Chinese authorities unleash the full power of the national surveillance system on victims of the coronavirus

Most Chinese are well aware that they are under government surveillance using the world's most sophisticated electronic surveillance system. The emergency situation due to the coronavirus epidemic finally brought these technologies out of the shadows, giving the country's authorities the opportunity this time to completely legally and reasonably control their citizens.

Companies working in the field of artificial intelligence and surveillance systems openly flaunt the fact that they can scan city streets and identify passers-by by faces, even with protective masks.

If, for example, a passenger infected with a coronavirus gets on a train, the system will be able to provide a list of all the people sitting next to him. Mobile phone apps can tell users if they've been around carriers of the coronavirus, and maps can help them see the location of buildings where infected people live.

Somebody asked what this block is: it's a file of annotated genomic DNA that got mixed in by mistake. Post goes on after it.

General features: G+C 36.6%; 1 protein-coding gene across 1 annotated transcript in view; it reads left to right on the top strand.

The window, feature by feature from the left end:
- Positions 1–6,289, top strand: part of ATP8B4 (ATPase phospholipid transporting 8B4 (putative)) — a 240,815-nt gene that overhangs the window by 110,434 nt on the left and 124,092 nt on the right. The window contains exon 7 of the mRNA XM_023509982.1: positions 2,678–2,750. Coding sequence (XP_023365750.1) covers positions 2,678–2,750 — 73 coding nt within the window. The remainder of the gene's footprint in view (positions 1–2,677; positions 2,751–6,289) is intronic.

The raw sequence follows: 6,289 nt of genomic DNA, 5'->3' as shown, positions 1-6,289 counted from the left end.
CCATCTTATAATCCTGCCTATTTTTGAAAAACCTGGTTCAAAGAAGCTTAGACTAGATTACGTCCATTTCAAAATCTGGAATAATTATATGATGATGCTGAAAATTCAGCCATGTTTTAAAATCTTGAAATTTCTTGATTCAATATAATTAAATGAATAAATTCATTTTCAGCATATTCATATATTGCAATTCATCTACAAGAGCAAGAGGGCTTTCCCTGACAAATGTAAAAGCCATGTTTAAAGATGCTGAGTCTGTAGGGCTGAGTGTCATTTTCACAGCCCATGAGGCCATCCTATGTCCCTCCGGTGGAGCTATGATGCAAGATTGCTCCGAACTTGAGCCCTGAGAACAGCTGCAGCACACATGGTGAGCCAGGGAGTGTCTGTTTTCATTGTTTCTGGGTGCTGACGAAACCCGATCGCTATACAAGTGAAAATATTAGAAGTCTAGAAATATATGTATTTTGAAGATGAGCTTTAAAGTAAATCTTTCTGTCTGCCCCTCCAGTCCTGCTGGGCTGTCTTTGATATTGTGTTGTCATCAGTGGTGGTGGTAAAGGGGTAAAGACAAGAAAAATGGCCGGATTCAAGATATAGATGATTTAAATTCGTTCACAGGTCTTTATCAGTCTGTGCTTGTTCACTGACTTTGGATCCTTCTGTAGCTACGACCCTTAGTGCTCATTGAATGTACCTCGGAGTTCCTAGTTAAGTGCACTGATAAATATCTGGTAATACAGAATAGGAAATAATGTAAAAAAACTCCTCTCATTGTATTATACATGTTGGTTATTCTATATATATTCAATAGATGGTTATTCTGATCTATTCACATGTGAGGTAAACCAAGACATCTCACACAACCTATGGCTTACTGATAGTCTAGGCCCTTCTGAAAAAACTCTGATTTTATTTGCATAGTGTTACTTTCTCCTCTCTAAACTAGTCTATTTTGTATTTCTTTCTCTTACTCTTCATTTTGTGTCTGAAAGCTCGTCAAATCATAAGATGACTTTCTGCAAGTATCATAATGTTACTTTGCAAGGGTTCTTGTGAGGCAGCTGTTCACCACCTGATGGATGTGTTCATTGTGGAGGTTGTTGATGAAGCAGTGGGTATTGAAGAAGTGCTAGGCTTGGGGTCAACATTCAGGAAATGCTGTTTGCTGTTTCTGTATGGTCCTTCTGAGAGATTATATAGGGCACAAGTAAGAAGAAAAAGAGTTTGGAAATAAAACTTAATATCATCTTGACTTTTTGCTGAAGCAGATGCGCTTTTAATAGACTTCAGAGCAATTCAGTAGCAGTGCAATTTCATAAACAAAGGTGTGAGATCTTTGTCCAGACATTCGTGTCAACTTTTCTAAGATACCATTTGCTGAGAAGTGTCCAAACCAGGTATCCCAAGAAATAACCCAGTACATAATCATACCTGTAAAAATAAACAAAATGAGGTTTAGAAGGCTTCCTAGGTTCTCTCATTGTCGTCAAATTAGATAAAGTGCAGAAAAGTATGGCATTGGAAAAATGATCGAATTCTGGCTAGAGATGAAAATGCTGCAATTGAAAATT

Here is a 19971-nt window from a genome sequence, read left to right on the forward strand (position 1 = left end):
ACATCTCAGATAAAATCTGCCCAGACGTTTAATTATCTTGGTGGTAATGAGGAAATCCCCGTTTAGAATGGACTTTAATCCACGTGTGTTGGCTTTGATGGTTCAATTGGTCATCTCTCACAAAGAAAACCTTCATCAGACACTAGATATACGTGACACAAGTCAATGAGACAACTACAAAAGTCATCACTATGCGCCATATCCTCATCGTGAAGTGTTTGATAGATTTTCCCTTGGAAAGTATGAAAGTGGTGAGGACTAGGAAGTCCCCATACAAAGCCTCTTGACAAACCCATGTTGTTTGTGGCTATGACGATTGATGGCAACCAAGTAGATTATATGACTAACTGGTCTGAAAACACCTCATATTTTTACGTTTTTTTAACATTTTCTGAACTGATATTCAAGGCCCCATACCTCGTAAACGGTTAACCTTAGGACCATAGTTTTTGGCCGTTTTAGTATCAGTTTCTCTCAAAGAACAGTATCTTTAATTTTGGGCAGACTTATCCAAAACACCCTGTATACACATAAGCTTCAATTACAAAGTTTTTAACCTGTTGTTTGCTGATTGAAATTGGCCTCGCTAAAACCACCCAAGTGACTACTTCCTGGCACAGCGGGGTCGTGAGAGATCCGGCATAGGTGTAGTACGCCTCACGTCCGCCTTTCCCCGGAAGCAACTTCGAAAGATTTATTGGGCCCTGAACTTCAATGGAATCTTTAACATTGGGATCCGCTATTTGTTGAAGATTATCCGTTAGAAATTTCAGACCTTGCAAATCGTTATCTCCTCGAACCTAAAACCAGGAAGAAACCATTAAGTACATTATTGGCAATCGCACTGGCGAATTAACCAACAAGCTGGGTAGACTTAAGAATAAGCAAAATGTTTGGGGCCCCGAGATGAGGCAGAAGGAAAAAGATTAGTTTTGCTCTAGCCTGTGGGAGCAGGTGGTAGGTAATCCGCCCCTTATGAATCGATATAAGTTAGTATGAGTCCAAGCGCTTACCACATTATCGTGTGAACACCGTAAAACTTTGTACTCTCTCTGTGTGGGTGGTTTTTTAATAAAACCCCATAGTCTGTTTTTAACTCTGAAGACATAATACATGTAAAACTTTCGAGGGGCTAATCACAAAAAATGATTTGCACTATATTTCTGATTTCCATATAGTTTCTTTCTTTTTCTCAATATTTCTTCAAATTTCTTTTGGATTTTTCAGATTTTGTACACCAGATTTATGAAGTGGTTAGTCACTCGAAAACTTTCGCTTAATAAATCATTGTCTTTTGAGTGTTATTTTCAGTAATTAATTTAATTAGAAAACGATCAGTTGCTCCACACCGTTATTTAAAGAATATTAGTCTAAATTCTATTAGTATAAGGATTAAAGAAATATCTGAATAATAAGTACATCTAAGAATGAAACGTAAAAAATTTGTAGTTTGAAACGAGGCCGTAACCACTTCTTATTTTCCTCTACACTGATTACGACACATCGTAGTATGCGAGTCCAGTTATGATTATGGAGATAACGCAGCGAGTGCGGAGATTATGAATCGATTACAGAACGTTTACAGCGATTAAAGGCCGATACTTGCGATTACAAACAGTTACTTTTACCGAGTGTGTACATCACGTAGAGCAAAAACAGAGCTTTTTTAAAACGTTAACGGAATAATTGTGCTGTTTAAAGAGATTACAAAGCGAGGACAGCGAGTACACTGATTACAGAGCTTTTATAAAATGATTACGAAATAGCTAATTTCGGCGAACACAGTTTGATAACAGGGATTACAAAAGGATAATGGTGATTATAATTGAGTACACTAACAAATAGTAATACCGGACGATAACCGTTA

If we put aside the protests in social networks, then most of the citizens of the Middle Kingdom are quite loyal to such an invasion of their privacy against the background of such a dangerous epidemic.

This week, the Ministry of Industry called on Chinese high-tech companies and research institutions to help fight the epidemic. Companies responded with a flurry of ads touting the capabilities of their technology.

So, the company Megvii (face recognition systems) announced on Tuesday the development of a new way to detect and identify cases. Its new "AI temperature measurement system" monitors temperature with thermal imaging cameras and uses body and face parameters to identify people.

AI company SenseTime said it has created a similar system for use at building entrances. She can even identify masked people.

In turn, the manufacturer of surveillance cameras, Zhejiang Dahua, announced that their systems can detect patients with high temperatures using cameras with infrared sensors with an accuracy of 0.3 ºC.